With “Venus in Fur,” veteran filmmaker Roman Polanski orchestrates an intriguing adaptation the Tony Award-winning play by David Ives. Opening with deftly applied misdirection, the film proceeds to seductively weave its web.
Polanski accomplishes quite the hat trick with the French-language drama-comedy. Two characters. One set. But these characters, given virtuoso performances by Emmanuelle Seigner and Mathieu Amalric, fully occupy their modest theater’s stage on a stormy night in Paris.
Polanski’s film is an adaptation the Ives play that is, in turn, is an adaptation of 19th-century Austrian writer Leopold von Sacher-Masoch’s novella “Venus in Furs.” The play within the movie is a psychological drama full of masochism and fetishes, set in 1870.
Von Sacher-Masoch apparently based the novella on his own life. That can explain why masochism, a word that describes pleasure derived from pain and humiliation, was derived from the writer’s last name.
Amalric plays theater director-writer Thomas. The director has spent an entire day auditioning actresses for a play he has adapted. As the film begins, he’s pacing the stage, speaking to someone on his cell phone, complaining that every actress he’s auditioned is an idiot. No, he tells the person on the other end of the call, the right actress for the role does not exist.
After a tortuous day of auditioning 35 actresses, all of whom he rejected, another actresses arrives at the theater’s door. She’s late. Too late, Thomas insists, to audition.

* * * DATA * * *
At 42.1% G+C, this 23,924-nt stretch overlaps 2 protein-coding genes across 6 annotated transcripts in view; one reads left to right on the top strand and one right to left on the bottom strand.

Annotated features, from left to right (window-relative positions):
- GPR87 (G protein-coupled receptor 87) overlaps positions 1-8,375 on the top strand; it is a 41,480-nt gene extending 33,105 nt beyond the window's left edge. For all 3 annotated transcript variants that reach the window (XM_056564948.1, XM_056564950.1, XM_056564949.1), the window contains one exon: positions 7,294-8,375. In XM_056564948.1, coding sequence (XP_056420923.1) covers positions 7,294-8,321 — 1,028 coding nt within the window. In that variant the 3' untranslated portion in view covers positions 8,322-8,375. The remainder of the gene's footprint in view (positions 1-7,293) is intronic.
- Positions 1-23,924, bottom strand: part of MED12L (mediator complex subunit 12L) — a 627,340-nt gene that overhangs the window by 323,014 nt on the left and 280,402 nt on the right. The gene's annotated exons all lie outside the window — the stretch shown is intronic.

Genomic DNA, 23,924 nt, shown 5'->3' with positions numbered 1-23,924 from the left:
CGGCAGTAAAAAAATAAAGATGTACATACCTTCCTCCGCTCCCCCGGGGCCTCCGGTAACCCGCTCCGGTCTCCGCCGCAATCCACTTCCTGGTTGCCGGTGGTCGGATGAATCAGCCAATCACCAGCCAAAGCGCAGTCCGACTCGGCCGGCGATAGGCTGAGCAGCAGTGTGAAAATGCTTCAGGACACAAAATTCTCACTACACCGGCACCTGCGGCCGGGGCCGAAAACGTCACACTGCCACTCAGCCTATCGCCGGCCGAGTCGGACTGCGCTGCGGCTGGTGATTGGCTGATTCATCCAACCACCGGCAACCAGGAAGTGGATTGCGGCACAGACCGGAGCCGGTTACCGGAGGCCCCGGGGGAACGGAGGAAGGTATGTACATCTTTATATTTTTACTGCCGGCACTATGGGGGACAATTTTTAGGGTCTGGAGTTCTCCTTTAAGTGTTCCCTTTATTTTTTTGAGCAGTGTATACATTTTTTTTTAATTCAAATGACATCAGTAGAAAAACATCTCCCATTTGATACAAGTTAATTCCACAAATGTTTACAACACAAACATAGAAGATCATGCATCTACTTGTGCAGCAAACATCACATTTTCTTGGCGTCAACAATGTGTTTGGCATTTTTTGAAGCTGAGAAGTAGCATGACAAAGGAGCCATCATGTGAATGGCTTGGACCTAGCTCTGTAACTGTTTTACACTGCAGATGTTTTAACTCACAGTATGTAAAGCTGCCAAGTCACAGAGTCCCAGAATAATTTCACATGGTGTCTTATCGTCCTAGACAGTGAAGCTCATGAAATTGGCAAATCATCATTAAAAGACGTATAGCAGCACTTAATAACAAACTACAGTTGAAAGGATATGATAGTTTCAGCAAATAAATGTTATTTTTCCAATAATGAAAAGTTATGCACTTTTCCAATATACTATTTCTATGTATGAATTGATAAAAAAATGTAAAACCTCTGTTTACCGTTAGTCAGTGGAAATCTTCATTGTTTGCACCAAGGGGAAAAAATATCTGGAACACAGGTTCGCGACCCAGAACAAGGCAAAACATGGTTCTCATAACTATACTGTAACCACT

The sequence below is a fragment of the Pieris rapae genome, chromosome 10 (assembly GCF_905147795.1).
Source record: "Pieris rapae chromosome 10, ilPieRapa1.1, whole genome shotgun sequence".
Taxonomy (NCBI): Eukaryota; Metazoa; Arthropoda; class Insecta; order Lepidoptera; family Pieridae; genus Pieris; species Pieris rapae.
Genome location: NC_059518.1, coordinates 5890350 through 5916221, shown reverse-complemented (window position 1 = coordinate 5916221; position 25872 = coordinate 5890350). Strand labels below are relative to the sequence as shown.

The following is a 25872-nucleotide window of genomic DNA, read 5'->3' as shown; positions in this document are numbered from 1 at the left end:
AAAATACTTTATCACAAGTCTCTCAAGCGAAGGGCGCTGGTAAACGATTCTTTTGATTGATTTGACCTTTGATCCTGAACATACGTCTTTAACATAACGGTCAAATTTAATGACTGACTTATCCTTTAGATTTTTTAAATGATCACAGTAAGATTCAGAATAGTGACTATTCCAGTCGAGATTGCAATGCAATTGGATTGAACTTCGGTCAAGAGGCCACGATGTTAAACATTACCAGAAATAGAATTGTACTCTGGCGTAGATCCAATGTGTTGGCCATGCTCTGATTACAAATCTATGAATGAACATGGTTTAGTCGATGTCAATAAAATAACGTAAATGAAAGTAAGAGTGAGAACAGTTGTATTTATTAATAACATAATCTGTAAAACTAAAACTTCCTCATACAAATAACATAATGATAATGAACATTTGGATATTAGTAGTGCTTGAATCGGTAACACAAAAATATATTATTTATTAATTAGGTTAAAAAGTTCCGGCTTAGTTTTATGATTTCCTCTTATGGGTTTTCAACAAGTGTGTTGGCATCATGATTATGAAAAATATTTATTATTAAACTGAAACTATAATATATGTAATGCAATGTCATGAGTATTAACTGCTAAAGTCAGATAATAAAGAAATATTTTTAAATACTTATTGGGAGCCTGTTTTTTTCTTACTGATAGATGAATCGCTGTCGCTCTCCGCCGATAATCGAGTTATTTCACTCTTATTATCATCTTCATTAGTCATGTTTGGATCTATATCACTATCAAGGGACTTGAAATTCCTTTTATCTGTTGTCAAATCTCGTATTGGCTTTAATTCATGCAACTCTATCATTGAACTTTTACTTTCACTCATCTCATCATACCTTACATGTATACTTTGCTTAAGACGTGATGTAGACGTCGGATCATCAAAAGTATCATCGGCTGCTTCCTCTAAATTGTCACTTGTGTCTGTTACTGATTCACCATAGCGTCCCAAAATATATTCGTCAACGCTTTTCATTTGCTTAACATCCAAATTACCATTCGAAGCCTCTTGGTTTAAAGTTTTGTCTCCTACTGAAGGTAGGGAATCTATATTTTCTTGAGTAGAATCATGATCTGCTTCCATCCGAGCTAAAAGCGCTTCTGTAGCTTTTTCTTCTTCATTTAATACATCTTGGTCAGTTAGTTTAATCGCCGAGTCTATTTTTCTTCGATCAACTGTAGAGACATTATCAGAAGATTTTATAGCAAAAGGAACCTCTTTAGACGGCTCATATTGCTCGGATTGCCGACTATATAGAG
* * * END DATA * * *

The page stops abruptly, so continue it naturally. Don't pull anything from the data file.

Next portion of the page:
Seigner co-stars as Vanda, the late-arriving actress who arrives dressed in dominatrix black leather and a dog collar. Thomas asks if she had an appointment. Yes, for 2:15 in the afternoon, Vanda claims. That was hours ago. The director tells her no, don’t bother reading for the part, just go.
Poor Vanda. Heartbroken, she starts packing up. Thomas pities her. He agrees to let her audition. So Vanda gets her way.
Seigner’s Vanda is variously obnoxious, silly and ignorant about the play she’s auditioning for, not to mention art, culture and literature in general. Thomas, understandably frustrated, thinks he’s once again wasting his time. As the evening progresses, he revises his early judgment in subtle degrees.
“Naked on stage?” Vanda tells the director. “No problem. I’ll do that for you for free. As for sado-masochism, I’m familiar with it. I work in theater.”
The chemistry between Seigner and Amalric crackles as Vanda and Thomas engage in their increasingly complex, theatrical duet. It’s a duel of man versus woman, artist versus with critic.
Polanski, who co-wrote the movie’s screenplay with playwright Ives, and his pair of actors masterfully execute the script’s formidable arc, building to an unanticipated crescendo.